Coronavirus: Why is the UK's COVID-19 death toll higher than other EU countries?

Members of clinical staff care for a patient with coronavirus in the intensive care unit at the Royal Papworth Hospital in Cambridge, UK, Tuesday May 5, 2020
Members of clinical staff care for a patient with coronavirus in the intensive care unit at the Royal Papworth Hospital in Cambridge, UK, Tuesday May 5, 2020 Copyright Neil Hall/APAP
By Euronews
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One expert has told Euronews it's because the UK did not lock down quickly enough.


The UK has overtaken Italy to become the country worst hit by COVID-19 in Europe, according to latest government death counts.

The disease has now killed 29,427 people in the UK, compared with 29,315 in Italy.

While current death tolls give a broad idea of how badly a country has been hit, different ways of counting fatalities mean comparisons are difficult. For example, some nations only tally deaths in hospitals, while others include those in care homes.

"There are different ways of counting deaths, as we know," said Dominic Raab, the UK's foreign minister.

"We've had that debate in this country. We now publish data that includes all deaths in all settings, and not all countries do that.

"So I'm not sure that the international comparisons work unless you reliably know that all countries are measuring in the same way."

But Professor Martin McKee from the London School of Hygiene and Tropical Medicine told Euronews that while there may be some discrepancies between countries, the reason for the UK's high death toll was that it didn't lockdown quick enough.

"It's actually quite simple," Professor Mckee said. "If we look at the countries that responded quickly and got in at the very beginning, they're the ones that have managed to contain the epidemic."

He then explained the importance of locking down early to stop transmission and its link with keeping the infection rate or R number down.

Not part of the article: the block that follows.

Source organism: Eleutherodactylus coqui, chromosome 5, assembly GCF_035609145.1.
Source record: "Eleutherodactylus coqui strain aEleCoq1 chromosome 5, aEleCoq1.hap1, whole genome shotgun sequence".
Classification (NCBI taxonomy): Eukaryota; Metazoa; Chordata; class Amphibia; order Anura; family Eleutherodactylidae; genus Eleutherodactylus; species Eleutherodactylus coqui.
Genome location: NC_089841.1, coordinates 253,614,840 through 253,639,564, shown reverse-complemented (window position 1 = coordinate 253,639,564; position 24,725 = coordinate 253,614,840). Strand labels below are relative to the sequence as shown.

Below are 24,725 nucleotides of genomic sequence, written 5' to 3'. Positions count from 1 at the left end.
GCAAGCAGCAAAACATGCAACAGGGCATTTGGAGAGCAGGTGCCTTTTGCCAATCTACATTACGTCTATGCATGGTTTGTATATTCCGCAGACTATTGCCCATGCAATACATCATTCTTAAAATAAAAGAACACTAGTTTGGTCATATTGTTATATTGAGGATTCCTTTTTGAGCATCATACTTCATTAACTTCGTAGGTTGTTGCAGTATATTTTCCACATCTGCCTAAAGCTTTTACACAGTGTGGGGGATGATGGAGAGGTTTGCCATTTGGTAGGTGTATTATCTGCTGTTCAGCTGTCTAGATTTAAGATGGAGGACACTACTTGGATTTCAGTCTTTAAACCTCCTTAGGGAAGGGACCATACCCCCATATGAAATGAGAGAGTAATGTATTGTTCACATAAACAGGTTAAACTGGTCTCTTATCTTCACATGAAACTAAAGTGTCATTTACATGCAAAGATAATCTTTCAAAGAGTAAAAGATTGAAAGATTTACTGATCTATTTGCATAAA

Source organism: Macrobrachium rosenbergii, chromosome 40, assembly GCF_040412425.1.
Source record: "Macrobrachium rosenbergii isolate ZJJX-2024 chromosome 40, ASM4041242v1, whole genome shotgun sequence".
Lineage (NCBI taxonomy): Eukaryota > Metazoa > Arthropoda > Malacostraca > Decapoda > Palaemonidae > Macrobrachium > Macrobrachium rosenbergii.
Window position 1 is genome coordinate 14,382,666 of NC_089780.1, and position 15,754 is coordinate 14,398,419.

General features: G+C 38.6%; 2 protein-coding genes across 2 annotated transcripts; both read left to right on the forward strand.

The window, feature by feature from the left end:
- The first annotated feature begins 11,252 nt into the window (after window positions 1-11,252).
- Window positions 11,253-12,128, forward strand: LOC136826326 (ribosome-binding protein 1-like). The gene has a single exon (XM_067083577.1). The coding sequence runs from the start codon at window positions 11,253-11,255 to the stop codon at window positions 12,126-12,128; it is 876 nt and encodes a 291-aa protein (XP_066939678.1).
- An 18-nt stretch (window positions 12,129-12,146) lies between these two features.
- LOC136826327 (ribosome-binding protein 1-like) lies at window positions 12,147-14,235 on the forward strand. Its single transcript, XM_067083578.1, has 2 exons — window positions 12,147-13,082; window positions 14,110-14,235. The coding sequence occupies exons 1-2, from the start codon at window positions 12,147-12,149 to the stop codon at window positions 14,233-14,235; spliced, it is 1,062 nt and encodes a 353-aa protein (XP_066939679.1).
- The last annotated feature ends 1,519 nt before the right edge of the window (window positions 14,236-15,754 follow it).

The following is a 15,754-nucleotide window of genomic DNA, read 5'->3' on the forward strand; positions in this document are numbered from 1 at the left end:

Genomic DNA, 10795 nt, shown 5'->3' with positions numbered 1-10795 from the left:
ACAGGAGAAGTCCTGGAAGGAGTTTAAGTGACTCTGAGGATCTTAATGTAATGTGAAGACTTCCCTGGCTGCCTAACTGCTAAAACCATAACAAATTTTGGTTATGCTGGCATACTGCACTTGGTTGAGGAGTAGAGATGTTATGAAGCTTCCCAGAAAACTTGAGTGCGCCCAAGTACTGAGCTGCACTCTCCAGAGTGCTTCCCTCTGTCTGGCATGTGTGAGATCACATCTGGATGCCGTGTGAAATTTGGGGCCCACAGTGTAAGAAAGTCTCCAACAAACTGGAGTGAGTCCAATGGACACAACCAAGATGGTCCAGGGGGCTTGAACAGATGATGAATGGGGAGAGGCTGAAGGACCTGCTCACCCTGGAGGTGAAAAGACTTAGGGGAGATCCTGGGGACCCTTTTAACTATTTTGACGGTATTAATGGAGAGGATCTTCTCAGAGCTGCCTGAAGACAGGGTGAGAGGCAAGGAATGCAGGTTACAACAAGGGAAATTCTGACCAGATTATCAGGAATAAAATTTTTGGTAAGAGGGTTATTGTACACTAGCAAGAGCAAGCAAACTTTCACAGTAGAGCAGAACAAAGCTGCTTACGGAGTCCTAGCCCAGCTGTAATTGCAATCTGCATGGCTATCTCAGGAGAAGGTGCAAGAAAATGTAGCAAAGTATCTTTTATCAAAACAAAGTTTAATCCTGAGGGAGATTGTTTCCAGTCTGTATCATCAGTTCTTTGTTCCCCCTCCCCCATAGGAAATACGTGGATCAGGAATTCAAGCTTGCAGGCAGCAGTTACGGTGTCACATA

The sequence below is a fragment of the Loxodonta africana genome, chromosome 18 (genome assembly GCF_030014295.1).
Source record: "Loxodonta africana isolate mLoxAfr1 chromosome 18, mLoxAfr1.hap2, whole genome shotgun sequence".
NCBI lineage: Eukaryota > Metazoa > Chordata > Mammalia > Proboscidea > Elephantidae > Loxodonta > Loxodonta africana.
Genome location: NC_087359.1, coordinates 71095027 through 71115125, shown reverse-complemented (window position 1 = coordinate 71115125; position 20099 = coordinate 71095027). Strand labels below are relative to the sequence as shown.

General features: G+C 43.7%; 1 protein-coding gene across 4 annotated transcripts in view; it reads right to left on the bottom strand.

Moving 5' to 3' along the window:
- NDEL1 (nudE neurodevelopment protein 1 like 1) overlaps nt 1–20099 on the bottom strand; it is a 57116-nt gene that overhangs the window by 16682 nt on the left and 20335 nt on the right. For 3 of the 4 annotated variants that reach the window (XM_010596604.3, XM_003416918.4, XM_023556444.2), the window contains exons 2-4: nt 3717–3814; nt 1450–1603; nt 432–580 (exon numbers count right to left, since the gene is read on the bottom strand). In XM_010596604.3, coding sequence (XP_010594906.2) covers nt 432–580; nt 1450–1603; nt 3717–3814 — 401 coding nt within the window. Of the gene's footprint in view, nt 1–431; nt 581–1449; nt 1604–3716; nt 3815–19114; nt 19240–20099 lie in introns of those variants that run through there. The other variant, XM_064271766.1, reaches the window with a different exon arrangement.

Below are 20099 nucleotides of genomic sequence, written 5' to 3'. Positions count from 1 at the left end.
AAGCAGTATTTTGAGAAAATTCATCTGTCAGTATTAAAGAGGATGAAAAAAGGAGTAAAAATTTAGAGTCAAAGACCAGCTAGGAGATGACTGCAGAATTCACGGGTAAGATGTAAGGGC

"We typically think that one person infects between 2.5 and 3 other people," he said. "Say they do that every day, they'll infect 3 then 9 then 27 and it goes up to about 20,000 in a matter of about 10 days".

"That's the challenge if you can get the R number down to 1.5 then you can reduce that number from 20,000 additional cases down to about 40".

"So even a few days makes a huge difference."

The UK government has been criticised for not enabling widespread testing early in March. In the House of Commons on Tuesday A&E doctor and MP, Rosena Allin-Khan told health minister Matt Hancock that the lack of testing had cost lives in the UK.

"The testing strategy has been non-existent. Community testing was scrapped, mass testing was slow to roll out, and testing figures are now being manipulated."

She says the government has failed to reach its own target of 100,000 tests by the end of April. Hancock responded to Allin-Khan's criticism by telling the MP to "watch her tone". This prompted Dr Allin-Khan to tweet: "I will not 'watch my tone' when dozens of NHS care staff are dying unnecessarily".

Scientists and health experts agree there are many things that could have been done at the beginning of the outbreak to avoid the virus spreading as much as it did, but the UK government didn't necessarily have the capacity to make them happen.

"At the very beginning the World Health Organization said 'test, test, test'," Professor Mckee added. "The UK was not in a position to do that. Its public health infrastructure had been weakened".

"I think it's pretty obvious to say the government has had other things on its mind for the last four years".


"It did have a major exercise in emergency planning in 2016 but the results of that have never been published but we know some of them have not been acted upon."

Other European countries have started lifting lockdowns but Professor McKee says the UK is behind the curve compared to Italy and Spain.

"We probably have passed the peak in hospital deaths but not in care homes. There are essentially two epidemics in the UK so it is a bit premature to be thinking [about lifting restrictions]."

He says that to lift the lockdown the UK needs to follow EU guidelines and keep the reproduction number below 1 and test every easing of restriction against that.

According to the WHO and the EU, having an appropriate testing scheme in place is key before easing restrictions.


But Professor McKee says he believes the UK is simply not ready in terms of testing and tracing.

"We need to know much more about the levels of immunity in the population and how it is spreading and in particular how it is spreading in care homes."

And he worries the UK government isn't following other countries in setting up measures to contain the virus.

"We do tend to be going our own way. For example with an app which is different from the one being used in other countries and has been tried and tested."

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